McCloud entered second but didn't fare as well. He tried to sneak his first throw into a tight window over the middle which was almost picked off by several line backers in the area. His second throw as tipped a couple yards off the line of scrimmage by sophomore line backer Jake Dooley. McCloud's last throw was intercepted by senior Calvin Taylor.
That being said, Morgan mishandled two snaps out of the Shotgun formation, one of which Dooley caught and took back for a defensive touchdown.
Sixth-year uber-senior Eugene Jarvis looks 100% healthy--you can take a deep breath (knock on wood, I'd rather not be labeled as the guy who jinxed one of the best offensive players in the conference). Cutting in, cutting out, cutting to the right, left, back, forward, taking punts--whatever Jarvis and his 5'5 frame wants to do with the ball, he does it.
Behind Jarvis, both junior Jacquise Terry and sophomore Dri Archer have been productive when given their chance in camp.
All three will be extensively used in Doug Martin's West-Coast style offense, due to the combination of speed and ability to run between the tackles that each seem to possess.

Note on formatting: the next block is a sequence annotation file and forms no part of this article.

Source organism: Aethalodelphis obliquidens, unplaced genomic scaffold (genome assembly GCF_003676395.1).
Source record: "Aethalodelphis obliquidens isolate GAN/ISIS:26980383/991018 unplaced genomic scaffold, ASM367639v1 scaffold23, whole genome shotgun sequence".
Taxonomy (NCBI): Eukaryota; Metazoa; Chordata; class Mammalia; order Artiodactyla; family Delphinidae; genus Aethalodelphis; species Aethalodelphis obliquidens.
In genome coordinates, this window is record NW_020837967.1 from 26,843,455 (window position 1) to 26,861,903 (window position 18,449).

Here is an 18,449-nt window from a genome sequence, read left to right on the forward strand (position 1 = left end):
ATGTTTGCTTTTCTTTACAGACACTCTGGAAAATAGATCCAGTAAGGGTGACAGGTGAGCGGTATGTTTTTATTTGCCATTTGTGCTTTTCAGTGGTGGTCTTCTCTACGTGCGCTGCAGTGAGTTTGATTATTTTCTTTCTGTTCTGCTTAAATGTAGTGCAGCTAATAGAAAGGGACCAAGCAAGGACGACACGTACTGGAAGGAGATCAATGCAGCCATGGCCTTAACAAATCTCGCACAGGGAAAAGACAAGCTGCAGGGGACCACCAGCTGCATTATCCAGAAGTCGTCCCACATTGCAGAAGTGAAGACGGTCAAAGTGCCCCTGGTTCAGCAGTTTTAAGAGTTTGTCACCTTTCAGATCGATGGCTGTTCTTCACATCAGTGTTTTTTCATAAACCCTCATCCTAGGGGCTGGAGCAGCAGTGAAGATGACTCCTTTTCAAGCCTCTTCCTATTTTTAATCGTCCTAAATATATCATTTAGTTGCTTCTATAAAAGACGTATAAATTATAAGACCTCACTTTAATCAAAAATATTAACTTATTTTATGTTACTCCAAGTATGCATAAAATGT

In addition to finding carries for each back, Terry will be on the field as a wide receiver in 4-WR sets and Archer will hold some kick-return responsibilities.
Everyone knows about sophomore Tyshon Goode, who almost instantly became Keith's number one target last season. Goode has looked even better this fall, and on more than one occasion has made his defensive counterpart look silly.His routes look crisp, he's getting open on a regular basis and nothing has escaped his grip.
"Goode has grown up quite a bit," said Martin. "The thing last year was he'd excel then disappear and come back. I've talked to him about showing up on every play and down. That's what the Edelman's and Jarvis' do."
It's the receivers on the depth chart after Goode that have began to make such a big splash.
Juniors Kendrick Pressley and Sam Kirkland lead the way for the starting split-end job, but 6'2 freshman Ed Cazenave, the most physical receiver of the bunch, has joined the mix.